Life in Early Poverty Bay
Powerlessness of British Law
Powerlessness of British Law.
“We have,” he says, “been rather excited in Gisborne lately by the following occurrence. Some time ago a European here was convicted of giving spirits to Natives and sentenced to a fine of £10. This was not paid and some cattle were distrained said to belong to the defendant (they ultimately proved to be the property of another person and were restored) on which the Natives, accompanied by defendant's wife, demanded restitution. This being refused they proceeded to the government property, broke down the fence, and drove away some 13 head of cattle, belonging, it seems, to our Resident Magistrate and others. There the matter rests—a pretty state of things, you will say, for a so-called British colony.
“The fact is there has been such a temporising policy adopted in all matters appertaining to the Natives the government is (here at least) treated by them with the utmost contempt. It is in fact a farce—a piece of most unmitigated humbug to place a paid magistrate anywhere without power to enforce his decisions. He can mulct the unfortunate European who has committed some trifling fault that never would have been noticed had there not been a court to apply to, but he is fairly bullied and laughed at by the Natives if he endeavours to coerce them. They use language most insulting to him when on the Bench and at other times both in and out of Court.
“Another instance of the powerlessness of the law. A store here was broken open on June 24 last and property taken away amounting to more than £50. The perpetrators were known, and the case put into the Magistrate's hands, and a decision given to amerce the parties concerned in £150 which, of course, has never been paid. I have no hesitation in saying we manage the Natives better when left to ourselves. The Court has now shared the fate of all scarecrows by being openly laughed at and defied by all parties.
“Why place a paid magistrate at the expense of the Colony of at least £500 a year in such a district—a district where he and his office are already scorned by the Natives. He is in a fair way to being equally scorned by the settlers. There have been numerous cases of crime, including one case of abduction. The latter actually took place in the Court-house in the very face of the magistrate whither a woman (a native) had gone to be married, and to whom the female clung in her terror vainly imploring that protection he could not offer. The scene that followed was magnificent. Our Resident Magistrate (notwithstanding the assistance of his clerk) the would_be bride and the bride-groom abductor and one or two others rolling on the floor together.”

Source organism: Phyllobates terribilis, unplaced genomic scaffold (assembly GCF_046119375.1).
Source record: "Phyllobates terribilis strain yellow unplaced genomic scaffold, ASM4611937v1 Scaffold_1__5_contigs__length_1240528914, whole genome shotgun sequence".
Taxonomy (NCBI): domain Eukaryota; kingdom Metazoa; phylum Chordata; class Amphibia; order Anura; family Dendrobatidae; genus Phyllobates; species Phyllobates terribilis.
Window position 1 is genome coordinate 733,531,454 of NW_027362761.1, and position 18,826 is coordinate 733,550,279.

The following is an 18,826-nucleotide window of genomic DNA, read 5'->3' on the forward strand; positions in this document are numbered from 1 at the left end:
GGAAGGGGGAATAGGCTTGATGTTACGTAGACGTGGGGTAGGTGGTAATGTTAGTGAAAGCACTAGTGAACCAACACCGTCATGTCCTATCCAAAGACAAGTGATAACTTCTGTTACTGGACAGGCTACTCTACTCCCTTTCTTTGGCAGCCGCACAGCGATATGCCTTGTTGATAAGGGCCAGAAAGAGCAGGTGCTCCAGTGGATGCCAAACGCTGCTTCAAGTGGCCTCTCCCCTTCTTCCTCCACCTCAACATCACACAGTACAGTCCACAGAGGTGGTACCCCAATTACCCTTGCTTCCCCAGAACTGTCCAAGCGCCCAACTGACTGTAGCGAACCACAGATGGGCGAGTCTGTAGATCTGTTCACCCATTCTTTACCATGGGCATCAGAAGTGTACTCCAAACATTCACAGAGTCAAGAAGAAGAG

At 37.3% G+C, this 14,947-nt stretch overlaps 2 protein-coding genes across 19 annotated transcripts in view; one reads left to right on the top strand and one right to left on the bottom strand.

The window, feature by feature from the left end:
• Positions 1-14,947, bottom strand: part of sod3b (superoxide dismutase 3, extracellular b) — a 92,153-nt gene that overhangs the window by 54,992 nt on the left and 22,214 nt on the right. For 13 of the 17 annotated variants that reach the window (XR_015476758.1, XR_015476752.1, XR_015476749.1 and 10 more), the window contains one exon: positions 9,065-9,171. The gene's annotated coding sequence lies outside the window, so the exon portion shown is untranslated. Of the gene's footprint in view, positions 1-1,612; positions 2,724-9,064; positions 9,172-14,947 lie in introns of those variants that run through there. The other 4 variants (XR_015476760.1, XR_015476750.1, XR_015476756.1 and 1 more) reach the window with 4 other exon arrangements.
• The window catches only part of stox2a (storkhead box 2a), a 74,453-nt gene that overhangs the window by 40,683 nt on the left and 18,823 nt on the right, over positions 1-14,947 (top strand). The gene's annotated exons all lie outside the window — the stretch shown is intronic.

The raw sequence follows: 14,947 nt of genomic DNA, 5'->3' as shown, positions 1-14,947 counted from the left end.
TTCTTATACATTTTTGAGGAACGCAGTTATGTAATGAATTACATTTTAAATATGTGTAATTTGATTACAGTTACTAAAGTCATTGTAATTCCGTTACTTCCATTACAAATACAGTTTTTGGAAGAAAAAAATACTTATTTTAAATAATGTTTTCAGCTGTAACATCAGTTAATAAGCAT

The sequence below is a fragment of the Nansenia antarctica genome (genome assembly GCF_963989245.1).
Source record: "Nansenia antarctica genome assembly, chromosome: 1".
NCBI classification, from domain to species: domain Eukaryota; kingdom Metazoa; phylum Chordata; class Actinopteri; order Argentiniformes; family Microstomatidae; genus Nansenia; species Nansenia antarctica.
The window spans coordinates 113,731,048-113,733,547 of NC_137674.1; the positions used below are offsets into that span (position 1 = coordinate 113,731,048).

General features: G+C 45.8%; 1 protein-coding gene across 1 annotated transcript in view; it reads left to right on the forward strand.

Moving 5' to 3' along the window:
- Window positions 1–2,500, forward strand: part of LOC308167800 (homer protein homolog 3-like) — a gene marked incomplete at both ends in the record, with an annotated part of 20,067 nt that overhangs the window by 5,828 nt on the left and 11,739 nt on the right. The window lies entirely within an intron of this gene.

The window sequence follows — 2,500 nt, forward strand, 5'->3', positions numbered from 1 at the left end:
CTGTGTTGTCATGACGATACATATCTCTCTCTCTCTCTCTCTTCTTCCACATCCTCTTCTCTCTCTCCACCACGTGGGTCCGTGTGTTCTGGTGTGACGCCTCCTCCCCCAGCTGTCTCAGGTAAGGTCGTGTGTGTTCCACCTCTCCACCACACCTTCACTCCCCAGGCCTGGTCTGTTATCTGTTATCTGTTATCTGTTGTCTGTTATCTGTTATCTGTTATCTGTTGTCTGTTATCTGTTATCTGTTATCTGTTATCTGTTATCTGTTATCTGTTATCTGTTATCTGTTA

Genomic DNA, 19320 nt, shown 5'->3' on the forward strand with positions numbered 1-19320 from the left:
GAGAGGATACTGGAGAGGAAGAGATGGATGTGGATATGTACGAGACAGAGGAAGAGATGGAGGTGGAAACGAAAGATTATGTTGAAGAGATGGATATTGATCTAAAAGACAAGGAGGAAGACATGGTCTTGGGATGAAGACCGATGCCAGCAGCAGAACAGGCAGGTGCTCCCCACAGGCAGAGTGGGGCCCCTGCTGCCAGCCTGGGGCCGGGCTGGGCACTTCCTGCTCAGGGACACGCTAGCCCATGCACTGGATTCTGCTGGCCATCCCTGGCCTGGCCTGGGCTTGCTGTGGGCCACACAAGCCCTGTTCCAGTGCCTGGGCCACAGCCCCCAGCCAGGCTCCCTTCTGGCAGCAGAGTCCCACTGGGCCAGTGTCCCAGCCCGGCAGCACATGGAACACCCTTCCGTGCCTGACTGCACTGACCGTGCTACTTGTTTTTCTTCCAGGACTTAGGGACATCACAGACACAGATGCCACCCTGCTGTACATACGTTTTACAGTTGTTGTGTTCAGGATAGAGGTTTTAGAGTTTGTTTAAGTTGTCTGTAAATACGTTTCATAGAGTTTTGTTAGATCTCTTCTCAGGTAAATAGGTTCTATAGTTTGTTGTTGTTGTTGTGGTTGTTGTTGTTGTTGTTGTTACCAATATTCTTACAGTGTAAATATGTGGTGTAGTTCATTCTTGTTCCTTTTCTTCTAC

On Oct. 20 1858, the Poverty Bar correspondent of the “H.B. Herald, wrote:—
“Our runanga is still in full swing. The members have now for the last few days been in full committee, taking cattle and other things from those parties who have sold in defiance of their fiats. They now say they will prevent the sale of everything, including timber, firewood, etc., unless we come to page 76 terms. At present we don't know what turn things will take. All sorts of reports are rife even to the closing the river here against vessels and not allow us to take away produce now on hand. Is it not cruel that the settlers in a British colony and supposed to be living under British rule should be subjected to such laws and annoyance without our government taking (as far as we are aware) the slightest notice.
This was followed on Dec. 3, 1858, by the following report:—
“I hear that the committee of the runanga have agreed to allow the sale of wheat provided it never rules at a lower rate here than 5s cash, but as they say we have been making a profitable ‘spec’ by sending timber to the Napier market. they have stopped that branch of our trade by stopping the sale of all timber, firewood, etc. either for sale or for home consumption. With their usual liberality they will not allow us to use the standing timber though the trees have been purchased and marked but still unused to the amount of perhaps £1000. So much for the honour of the Natives by many so loudly proclaimed.
“The idea of turning the whole of the Europeans off their properties and expelling them from the district has again been mooted. “This state of things is calmly viewed by our paternal government without even raising its voice on our behalf. We are told the poor fellows (the Natives) are in a transition stage. This has been the cry far and wide for the last 18 years i e back to 1840. How much longer it will take to transform the Native grub into a civilised butter-fly remains to be seen.
“In the interim, we pay our share of the expense of being governed without receiving the slightest advantage. In fact as a member said in the House, they have no sympathy with the ‘tobacco and blanket man.’ If so they can have none for themselves as the Government gave two or three cases of tobacco for the Treaty of Waitangi and paid the Natives here and at other places in blankets and other trade to obtain their signatures to that Treaty.”